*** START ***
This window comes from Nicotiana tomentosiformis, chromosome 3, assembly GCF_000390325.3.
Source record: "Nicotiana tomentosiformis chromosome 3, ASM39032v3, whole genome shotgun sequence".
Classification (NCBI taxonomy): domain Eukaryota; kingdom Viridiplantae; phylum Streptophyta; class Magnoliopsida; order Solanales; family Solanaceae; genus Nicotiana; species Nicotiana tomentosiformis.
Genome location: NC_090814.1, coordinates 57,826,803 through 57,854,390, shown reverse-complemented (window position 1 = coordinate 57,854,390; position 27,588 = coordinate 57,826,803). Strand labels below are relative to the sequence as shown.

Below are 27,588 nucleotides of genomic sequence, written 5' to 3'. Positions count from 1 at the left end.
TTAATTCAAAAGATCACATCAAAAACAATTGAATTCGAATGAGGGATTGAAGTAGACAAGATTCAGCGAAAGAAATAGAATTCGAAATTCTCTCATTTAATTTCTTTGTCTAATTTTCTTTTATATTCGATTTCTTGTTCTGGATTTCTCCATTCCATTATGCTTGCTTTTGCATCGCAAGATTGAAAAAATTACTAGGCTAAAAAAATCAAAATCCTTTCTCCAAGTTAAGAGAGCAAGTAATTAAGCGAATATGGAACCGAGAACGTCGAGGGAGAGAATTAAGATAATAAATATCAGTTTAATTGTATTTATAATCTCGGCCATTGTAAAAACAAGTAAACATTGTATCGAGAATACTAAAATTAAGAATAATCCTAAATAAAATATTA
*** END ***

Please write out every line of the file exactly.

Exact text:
This window comes from Nicotiana tomentosiformis, chromosome 3, assembly GCF_000390325.3.
Source record: "Nicotiana tomentosiformis chromosome 3, ASM39032v3, whole genome shotgun sequence".
Classification (NCBI taxonomy): domain Eukaryota; kingdom Viridiplantae; phylum Streptophyta; class Magnoliopsida; order Solanales; family Solanaceae; genus Nicotiana; species Nicotiana tomentosiformis.
Genome location: NC_090814.1, coordinates 57,826,803 through 57,854,390, shown reverse-complemented (window position 1 = coordinate 57,854,390; position 27,588 = coordinate 57,826,803). Strand labels below are relative to the sequence as shown.

Below are 27,588 nucleotides of genomic sequence, written 5' to 3'. Positions count from 1 at the left end.
TTAATTCAAAAGATCACATCAAAAACAATTGAATTCGAATGAGGGATTGAAGTAGACAAGATTCAGCGAAAGAAATAGAATTCGAAATTCTCTCATTTAATTTCTTTGTCTAATTTTCTTTTATATTCGATTTCTTGTTCTGGATTTCTCCATTCCATTATGCTTGCTTTTGCATCGCAAGATTGAAAAAATTACTAGGCTAAAAAAATCAAAATCCTTTCTCCAAGTTAAGAGAGCAAGTAATTAAGCGAATATGGAACCGAGAACGTCGAGGGAGAGAATTAAGATAATAAATATCAGTTTAATTGTATTTATAATCTCGGCCATTGTAAAAACAAGTAAACATTGTATCGAGAATACTAAAATTAAGAATAATCCTAAATAAAATATTA